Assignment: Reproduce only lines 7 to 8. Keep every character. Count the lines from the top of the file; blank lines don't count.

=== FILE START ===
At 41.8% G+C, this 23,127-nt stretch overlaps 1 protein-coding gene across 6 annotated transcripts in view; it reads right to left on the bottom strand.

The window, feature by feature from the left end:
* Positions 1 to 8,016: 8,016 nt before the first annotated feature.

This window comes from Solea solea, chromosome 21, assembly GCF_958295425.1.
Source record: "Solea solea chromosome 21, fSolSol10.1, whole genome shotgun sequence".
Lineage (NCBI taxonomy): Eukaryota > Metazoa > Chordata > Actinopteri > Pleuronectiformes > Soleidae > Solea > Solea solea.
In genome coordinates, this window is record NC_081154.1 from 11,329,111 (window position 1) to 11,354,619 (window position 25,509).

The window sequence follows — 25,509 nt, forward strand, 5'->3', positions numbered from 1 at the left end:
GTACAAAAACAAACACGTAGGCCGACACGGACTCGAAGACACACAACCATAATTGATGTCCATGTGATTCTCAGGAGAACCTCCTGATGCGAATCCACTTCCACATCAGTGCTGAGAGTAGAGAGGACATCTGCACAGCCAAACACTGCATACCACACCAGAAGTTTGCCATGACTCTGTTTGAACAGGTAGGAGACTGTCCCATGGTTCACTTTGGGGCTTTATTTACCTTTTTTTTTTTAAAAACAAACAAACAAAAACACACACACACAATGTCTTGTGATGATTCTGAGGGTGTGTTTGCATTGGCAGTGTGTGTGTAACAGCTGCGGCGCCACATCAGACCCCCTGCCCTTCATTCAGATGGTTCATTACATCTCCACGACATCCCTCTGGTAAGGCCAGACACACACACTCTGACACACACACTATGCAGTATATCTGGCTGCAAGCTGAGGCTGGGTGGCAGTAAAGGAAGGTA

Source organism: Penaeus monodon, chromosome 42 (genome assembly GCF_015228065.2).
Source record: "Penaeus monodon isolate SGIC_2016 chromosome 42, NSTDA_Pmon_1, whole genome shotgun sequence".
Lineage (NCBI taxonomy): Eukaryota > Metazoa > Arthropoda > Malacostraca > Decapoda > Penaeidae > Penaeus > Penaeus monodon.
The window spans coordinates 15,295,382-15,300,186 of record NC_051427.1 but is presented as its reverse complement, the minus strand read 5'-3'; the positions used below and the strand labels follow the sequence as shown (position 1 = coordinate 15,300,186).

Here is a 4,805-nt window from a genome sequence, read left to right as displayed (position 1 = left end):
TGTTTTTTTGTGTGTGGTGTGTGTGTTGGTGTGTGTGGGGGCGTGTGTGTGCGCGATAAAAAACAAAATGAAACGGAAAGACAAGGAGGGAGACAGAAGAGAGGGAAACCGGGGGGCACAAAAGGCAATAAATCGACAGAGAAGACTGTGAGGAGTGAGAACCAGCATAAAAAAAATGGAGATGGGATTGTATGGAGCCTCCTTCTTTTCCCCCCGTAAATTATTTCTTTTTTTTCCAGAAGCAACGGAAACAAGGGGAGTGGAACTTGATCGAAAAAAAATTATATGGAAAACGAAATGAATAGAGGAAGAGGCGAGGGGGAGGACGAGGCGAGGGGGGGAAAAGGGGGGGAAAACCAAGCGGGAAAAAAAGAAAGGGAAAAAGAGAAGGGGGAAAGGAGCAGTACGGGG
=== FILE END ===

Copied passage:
In genome coordinates, this window is record NC_081154.1 from 11,329,111 (window position 1) to 11,354,619 (window position 25,509).

The window sequence follows — 25,509 nt, forward strand, 5'->3', positions numbered from 1 at the left end: